Ahmed Nazeer was the only one to straight away jump at the concept of independence. He had worked for a magazine called Sandhaanu, and was tired of writing to a political agenda. His English initially wasn't as strong as that of some of the other potentials, but he was a natural journalist and needed the chance. I took him on and he remained one of Minivan's most consistent, loyal and prolific reporters in the four years I was editor. He had superb links with Male's underworld and was particularly fond of covering crime, corruption and religious hypocrisy. Whenever somebody was stabbed Nazeer would be there – not participating, but always on the periphery. He had a talent for blending into walls, and luring incautious politicians into saying outrageously stupid things. He happily took up his custom beat: sex, drugs, rock and roll and Islam. Years later, he would switch to part time to accommodate a law degree, a decision made after the police confiscated his motorcycle.
Naish continued to contribute the odd article, and freed from the daily story grind, mellowed into the Maldives' unequalled parliamentary correspondent. Mazin 'Maani' Rafeeq, fresh from university in New Zealand and sporting a thick Kiwi accent, signed up as an intern. Affable, keenly ethical and with a nose for injustice, he exposed a culture of child abuse at one of the country's largest international schools, which indirectly led to the exposure of a multimillion dollar human-trafficking racket and the Maldives' inclusion on the US State Department's trafficking watch list. He later moved into construction.
Mohamed Naahii joined Minivan in 2011, also as an intern. Slick, charming and well-connected, Naahii was studying law and took naturally to court reporting. He became far more versed in the law than any Maldivian judge – although so corrupt were these officials that law was not a priority for most of them. Naahii moved to work for the UN after the chaos of the 2013 presidential election."Three times the money for a third of the work," he observed.
Hawwa Lubna joined in 2011. She was one of the feistiest and most confrontational journalists in the Maldivian press pack, with a fierce sense of justice. We poached her from the anti-Nasheed aligned Sun Online after the editor found himself embroiled in one too many debilitating sex scandals. Some of the more MDP-inclined staff were initially suspicious of her, while she herself expressed surprise that I wasn't forcing a political agenda on her. I gave her the space to write whatever she wanted, and she swiftly became our star poster-journalist. She also wore a headscarf, which gave us street cred with members of the public who felt we were morally deficient irreligious deviants. She took a hefty pay cut to work for us, but her gamble on Minivan's reputation as a scholarship factory for young reporters paid off. She scored a four-year course in development studies at Lundt University on the Swedish Institute, and according to the last update, was running the university's South Asian Student Network, had been adopted by the population of Lundt, and was swiftly heading towards the post of UN Secretary General.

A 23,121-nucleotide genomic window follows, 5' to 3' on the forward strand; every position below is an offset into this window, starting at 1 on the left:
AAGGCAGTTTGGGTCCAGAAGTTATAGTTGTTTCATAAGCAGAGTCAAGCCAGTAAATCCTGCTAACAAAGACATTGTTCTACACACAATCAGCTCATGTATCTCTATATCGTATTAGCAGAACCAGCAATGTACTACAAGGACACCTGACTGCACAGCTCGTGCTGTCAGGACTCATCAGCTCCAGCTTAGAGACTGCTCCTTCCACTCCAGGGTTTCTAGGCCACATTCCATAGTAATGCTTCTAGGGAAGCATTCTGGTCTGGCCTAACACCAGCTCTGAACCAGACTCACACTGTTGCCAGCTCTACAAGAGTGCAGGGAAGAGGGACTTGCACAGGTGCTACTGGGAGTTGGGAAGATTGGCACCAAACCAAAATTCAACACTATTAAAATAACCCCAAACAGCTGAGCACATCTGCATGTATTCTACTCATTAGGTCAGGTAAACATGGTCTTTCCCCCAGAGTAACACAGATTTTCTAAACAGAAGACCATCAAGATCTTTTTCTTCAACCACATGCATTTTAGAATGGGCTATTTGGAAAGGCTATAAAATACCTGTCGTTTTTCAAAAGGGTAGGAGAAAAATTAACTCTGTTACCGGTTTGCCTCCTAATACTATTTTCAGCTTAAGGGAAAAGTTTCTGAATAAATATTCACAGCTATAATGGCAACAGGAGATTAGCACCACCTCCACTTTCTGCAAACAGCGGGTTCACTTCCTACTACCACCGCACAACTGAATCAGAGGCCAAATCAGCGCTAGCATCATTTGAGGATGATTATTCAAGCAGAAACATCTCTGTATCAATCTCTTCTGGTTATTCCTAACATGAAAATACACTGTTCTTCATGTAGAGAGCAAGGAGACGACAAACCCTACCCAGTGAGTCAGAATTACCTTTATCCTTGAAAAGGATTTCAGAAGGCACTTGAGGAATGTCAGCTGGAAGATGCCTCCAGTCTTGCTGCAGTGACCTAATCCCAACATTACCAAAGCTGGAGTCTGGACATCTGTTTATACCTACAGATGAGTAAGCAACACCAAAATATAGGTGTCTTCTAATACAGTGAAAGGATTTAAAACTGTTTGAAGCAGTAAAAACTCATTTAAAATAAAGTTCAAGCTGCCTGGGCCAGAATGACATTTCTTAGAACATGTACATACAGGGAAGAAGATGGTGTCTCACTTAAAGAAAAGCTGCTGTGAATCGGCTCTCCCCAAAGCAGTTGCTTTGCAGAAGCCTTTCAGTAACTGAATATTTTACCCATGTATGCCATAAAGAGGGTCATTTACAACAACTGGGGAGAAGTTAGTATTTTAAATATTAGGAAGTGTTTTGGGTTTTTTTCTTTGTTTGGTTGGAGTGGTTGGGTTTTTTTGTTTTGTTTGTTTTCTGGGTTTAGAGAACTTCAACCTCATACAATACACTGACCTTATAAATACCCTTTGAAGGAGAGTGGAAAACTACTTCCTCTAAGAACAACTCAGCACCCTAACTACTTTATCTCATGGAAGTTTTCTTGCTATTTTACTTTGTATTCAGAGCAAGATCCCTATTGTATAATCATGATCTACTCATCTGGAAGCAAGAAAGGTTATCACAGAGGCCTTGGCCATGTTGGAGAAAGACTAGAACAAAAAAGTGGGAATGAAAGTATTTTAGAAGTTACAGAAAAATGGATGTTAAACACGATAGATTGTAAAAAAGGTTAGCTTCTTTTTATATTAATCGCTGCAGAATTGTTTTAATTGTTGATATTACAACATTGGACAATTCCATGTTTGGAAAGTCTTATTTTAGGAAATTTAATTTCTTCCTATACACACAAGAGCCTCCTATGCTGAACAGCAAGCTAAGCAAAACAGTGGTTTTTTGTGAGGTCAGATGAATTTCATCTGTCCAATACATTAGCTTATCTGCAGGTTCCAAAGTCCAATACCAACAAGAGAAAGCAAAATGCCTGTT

Zaheena Rasheed had worked for Minivan under previous editors before leaving the Maldives for several years to study journalism at Middlebury in the US. Bright, sunny and extroverted with a Cheshire-cat grin that could get difficult sources to cooperate, Zaheena scored successive fellowships and travelled the world's hotspots, becoming something of an expert in non-violent regime change along the way. She returned to Minivan in 2013 and took up the post of deputy editor.
Mariyath 'Ehju' Mohamed was a 29 year-old single mother who bravely took on controversial and taboo topics such as religion. She exposed the culture of flogging women for extramarital sex, among other religious issues, and found herself stalked, harassed and targeted by fundamentalist groups.
"Your sister has hanged herself and we can help you do the same," read one note posted under the door of her house. On another occasion she narrowly escaped a man with an iron bar who was waiting for her in the stairwell of her apartment block. There was some justice: in 2014 her bravery saw her listed among Reporters Without Borders' top 100 'Information Heroes'.